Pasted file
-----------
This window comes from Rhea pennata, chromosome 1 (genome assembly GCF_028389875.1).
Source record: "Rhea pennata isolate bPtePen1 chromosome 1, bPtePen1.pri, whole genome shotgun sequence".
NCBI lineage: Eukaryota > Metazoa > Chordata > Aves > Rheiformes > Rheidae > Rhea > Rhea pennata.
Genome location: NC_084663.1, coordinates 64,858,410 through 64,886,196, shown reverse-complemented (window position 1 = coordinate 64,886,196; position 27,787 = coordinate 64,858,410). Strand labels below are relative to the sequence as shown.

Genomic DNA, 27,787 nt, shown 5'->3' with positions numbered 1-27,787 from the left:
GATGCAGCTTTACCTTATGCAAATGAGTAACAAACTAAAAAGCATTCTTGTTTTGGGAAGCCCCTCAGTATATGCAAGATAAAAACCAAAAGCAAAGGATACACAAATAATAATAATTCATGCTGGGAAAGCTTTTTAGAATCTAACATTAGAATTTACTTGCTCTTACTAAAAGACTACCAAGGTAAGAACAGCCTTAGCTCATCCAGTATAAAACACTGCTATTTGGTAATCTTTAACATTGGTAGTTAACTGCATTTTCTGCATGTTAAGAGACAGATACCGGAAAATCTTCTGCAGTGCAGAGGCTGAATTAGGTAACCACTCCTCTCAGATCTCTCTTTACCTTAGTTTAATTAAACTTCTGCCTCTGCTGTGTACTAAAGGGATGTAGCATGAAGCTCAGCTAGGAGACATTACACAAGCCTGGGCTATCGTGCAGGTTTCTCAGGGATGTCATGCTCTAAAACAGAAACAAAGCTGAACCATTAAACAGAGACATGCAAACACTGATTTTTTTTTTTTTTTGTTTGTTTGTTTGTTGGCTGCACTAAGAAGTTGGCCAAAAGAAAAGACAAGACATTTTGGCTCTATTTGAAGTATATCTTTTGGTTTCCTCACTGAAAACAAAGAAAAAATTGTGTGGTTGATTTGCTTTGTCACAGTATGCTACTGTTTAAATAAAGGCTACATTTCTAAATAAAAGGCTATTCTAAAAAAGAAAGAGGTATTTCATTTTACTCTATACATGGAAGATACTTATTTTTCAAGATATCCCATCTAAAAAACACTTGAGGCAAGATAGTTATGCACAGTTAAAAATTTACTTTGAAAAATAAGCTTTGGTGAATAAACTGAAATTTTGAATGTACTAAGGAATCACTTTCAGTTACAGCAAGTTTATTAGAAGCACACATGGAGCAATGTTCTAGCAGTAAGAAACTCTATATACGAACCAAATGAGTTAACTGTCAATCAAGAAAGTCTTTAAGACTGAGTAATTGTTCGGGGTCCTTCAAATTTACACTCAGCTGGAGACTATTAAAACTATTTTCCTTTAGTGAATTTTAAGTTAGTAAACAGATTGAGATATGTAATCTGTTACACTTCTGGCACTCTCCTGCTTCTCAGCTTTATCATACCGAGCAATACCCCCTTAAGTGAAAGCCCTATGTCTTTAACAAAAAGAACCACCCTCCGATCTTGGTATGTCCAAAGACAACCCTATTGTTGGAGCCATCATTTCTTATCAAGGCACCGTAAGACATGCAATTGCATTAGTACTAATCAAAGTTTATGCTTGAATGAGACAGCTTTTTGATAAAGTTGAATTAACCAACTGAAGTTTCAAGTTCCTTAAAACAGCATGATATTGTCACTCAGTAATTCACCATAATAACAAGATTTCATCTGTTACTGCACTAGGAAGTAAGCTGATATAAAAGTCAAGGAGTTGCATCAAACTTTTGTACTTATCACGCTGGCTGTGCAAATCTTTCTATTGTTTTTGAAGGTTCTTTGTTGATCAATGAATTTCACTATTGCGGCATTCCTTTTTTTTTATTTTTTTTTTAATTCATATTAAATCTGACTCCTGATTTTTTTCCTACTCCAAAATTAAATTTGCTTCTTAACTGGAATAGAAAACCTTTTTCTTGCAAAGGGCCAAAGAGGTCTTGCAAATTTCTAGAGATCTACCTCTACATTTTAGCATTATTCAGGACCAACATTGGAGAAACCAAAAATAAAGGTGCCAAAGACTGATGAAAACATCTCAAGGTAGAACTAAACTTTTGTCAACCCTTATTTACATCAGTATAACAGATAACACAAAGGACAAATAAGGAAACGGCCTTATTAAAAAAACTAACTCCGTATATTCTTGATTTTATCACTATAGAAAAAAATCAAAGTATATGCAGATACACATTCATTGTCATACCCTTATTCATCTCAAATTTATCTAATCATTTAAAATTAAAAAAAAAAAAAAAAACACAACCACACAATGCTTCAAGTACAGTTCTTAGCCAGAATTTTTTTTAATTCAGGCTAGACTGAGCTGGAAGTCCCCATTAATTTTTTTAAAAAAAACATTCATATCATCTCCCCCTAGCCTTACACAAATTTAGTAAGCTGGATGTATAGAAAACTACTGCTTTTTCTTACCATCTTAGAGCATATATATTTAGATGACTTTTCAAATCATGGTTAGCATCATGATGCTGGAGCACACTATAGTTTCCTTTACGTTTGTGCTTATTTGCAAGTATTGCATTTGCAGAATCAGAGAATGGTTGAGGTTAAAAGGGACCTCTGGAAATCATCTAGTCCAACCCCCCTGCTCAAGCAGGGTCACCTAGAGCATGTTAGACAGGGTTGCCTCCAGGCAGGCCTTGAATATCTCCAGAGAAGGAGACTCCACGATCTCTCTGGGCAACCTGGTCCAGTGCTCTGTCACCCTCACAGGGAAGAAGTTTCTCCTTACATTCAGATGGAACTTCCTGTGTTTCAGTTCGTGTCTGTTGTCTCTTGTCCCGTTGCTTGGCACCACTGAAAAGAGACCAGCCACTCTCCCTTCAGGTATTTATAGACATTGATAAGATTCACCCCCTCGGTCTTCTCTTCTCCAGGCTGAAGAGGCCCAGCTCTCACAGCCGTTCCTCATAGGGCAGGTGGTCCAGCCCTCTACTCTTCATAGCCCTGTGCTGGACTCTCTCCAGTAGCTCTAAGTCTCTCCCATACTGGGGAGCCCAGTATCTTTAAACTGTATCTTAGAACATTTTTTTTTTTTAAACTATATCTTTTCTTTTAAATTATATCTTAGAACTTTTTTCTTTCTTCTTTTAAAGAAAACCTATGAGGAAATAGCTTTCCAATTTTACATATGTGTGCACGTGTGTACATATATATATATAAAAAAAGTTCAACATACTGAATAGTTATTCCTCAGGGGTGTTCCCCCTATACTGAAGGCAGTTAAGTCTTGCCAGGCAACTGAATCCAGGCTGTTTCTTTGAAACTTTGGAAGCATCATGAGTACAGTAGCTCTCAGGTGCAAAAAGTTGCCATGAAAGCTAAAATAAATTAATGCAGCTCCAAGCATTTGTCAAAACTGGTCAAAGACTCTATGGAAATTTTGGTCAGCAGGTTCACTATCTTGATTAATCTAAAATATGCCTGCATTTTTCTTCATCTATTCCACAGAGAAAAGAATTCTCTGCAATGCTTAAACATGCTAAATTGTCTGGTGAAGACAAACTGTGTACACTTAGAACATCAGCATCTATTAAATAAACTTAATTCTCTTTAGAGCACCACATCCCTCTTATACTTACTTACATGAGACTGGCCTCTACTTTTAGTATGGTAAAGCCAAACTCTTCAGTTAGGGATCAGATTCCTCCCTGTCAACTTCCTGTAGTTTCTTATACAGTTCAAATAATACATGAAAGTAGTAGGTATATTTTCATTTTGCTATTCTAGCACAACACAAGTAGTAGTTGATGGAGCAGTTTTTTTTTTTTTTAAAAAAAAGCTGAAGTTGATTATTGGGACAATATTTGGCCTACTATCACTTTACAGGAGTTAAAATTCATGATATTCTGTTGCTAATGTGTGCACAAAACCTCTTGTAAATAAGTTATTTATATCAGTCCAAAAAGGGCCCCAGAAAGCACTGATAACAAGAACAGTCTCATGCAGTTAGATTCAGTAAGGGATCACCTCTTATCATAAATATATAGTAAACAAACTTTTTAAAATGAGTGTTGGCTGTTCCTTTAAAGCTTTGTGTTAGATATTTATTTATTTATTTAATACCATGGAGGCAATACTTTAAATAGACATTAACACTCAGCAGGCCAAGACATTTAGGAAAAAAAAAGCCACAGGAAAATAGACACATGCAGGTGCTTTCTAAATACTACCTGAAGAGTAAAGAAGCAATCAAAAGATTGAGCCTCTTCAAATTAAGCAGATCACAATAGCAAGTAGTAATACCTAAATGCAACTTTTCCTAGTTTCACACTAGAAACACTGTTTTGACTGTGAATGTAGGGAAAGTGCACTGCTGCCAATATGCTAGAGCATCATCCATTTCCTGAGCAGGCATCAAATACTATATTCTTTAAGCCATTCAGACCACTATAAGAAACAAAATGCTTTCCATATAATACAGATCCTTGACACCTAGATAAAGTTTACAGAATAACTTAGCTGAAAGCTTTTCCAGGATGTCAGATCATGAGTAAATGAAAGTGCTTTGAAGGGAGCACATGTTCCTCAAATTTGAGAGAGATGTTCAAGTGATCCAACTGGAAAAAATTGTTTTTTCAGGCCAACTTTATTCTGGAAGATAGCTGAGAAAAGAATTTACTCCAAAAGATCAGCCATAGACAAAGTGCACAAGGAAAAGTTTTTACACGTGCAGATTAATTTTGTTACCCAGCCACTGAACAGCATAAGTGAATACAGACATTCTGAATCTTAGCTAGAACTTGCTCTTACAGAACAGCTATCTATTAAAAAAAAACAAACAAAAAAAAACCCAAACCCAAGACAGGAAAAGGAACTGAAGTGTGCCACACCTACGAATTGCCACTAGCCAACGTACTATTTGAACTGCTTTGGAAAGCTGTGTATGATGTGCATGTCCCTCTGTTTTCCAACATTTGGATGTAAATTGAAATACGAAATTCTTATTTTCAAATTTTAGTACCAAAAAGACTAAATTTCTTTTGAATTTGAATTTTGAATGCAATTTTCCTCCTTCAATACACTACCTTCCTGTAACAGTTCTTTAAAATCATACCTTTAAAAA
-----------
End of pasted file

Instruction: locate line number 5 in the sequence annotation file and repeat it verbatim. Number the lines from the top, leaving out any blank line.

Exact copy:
Genomic DNA, 27,787 nt, shown 5'->3' with positions numbered 1-27,787 from the left: